Sandra M. Gonzales
Ed.D., International Educational Development, Teachers College, Columbia University, 2009.
M.Ed., International Educational Development, Teachers College, Columbia University, 2002.
M.A., Psychology, Mental Health Counseling, Antioch University, Seattle, Washington, 1996.
Certificate, School of Social Work, Ethnic Minority Mental Health Specialist, University of Washington, 1996.
B.S., Psychology, Michigan State University, 1992.
Research interests include the intersection of Bilingual/Bicultural and Family and Community Education with Indigenous and Latino Studies. Family and Community Education is utilized as a foundation through which to examine learning from the perspective of the learner as opposed to the institution. Such examination is critical to teacher education because it provides a useful lens through which one can examine the social, political and historical constructs that hinder educational collaborations between Latino students/families and the school, the community and society at large. Also of significance is "autohistoria-teoría," a term coined by Gloria Anzaldúa, a Chicana literary scholar, to describe how personal narratives can become critical pedagogies that inspire social justice, dialogue and cross-cultural understanding. Autohistoria-teoría and Indigenous pedagogies are infused with the contemporary and the urban, to establish a new discourse within Bilingual/Bicultural Education that counters the effects of "subtractive" schooling models by creating an "additive" environment that uses stories and storytelling as a pedagogical tool to promote cultural, linguistic and intellectual diversity in the classroom.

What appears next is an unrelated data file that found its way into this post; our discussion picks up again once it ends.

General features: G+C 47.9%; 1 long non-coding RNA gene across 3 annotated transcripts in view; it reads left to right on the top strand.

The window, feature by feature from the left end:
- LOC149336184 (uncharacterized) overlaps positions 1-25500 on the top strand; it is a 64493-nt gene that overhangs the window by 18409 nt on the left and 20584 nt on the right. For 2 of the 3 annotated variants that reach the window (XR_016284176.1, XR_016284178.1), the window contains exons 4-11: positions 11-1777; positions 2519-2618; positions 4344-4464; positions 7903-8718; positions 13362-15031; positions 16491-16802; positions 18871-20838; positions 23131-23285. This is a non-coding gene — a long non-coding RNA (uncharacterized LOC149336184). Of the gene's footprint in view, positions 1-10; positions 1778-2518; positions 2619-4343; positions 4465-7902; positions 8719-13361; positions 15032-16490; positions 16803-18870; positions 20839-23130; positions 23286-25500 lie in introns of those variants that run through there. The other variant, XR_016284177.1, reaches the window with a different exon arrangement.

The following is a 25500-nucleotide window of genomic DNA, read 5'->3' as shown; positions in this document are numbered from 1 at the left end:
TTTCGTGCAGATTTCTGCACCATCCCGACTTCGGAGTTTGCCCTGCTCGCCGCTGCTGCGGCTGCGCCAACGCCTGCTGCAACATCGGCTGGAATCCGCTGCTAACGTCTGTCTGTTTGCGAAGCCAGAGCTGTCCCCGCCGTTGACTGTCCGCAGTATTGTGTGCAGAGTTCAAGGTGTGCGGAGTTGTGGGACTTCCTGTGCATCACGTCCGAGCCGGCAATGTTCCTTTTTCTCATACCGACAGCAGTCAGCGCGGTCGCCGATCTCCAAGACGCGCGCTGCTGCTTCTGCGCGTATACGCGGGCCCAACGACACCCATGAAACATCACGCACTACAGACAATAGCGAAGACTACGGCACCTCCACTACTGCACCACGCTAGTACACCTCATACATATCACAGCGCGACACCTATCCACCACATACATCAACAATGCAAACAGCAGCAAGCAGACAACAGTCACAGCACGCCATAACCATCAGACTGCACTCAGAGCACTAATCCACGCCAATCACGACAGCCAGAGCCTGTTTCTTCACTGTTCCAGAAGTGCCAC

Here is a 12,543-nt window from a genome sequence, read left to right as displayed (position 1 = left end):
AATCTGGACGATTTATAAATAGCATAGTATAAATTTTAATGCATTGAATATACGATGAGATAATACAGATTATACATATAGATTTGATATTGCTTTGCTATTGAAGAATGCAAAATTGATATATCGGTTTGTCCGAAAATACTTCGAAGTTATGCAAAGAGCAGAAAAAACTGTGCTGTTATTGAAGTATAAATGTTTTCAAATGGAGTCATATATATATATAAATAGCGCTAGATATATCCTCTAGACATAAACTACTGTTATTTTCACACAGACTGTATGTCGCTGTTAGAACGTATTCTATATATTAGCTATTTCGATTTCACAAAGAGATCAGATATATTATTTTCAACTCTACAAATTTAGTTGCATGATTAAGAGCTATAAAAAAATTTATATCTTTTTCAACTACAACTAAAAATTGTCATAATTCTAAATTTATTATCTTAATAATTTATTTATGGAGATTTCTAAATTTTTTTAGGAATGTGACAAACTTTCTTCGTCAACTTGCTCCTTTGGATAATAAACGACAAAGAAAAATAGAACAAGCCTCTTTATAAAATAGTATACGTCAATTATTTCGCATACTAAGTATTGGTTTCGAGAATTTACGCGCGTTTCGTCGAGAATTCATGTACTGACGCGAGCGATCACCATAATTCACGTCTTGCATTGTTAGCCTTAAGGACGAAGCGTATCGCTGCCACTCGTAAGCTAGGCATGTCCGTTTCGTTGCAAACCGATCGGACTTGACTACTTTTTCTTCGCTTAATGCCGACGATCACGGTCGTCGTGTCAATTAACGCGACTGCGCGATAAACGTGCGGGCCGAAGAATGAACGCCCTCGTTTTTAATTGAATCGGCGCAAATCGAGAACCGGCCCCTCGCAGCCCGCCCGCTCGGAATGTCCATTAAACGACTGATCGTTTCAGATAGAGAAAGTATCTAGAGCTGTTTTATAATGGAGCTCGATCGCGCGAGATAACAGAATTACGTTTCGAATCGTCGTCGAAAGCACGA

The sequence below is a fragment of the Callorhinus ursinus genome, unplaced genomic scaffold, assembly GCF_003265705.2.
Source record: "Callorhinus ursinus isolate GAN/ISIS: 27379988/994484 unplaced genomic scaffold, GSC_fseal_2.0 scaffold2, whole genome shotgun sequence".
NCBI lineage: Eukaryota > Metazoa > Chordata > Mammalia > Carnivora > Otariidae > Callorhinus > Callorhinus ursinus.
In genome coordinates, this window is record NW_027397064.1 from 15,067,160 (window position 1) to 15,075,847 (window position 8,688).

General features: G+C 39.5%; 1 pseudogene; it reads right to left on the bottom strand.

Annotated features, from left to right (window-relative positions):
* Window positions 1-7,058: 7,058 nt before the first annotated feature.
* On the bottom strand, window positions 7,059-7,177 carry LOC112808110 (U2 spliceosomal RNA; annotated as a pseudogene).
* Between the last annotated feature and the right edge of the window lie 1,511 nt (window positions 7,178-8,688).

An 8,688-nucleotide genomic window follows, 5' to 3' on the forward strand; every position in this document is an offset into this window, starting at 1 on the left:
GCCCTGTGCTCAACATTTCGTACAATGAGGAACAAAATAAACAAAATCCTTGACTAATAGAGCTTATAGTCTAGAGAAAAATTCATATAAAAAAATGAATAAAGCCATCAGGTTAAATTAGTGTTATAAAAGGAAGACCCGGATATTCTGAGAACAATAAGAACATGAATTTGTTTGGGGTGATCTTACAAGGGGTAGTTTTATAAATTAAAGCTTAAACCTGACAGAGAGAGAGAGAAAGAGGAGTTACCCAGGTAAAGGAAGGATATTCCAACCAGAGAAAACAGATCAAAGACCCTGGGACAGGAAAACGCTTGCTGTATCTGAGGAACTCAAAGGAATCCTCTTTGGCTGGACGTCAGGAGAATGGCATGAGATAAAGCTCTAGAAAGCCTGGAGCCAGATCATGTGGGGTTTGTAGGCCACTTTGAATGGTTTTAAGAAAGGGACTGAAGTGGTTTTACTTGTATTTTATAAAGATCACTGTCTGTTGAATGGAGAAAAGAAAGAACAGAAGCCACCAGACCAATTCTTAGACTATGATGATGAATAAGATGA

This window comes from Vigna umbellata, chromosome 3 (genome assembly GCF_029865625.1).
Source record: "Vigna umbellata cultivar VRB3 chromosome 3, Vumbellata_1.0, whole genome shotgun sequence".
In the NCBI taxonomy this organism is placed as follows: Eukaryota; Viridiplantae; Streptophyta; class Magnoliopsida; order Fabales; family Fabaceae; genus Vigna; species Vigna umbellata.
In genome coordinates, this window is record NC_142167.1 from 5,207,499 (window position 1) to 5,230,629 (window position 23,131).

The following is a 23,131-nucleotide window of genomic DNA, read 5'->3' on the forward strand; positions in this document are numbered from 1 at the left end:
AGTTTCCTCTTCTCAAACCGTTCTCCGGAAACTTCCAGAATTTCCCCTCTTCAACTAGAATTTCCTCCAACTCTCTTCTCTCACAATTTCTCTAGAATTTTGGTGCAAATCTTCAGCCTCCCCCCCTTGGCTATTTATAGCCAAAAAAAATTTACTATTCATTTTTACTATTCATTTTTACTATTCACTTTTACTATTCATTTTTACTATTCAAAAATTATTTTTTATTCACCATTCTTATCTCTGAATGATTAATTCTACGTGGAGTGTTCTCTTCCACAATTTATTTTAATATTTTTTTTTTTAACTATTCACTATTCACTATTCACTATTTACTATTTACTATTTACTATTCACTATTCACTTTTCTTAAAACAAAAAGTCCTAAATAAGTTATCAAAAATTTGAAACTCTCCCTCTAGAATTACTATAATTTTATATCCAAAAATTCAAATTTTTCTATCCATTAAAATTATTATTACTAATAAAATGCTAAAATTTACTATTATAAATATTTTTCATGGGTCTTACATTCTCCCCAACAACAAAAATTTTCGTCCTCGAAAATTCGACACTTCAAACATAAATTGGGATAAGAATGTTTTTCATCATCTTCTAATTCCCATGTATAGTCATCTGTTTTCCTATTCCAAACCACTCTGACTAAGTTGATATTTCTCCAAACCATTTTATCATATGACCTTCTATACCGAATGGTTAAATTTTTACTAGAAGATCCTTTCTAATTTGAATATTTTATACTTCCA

Community Engagement Activities
Michigan Department of Education, ELL Advisory Committee
The Detroit Latino Agenda, Education Committee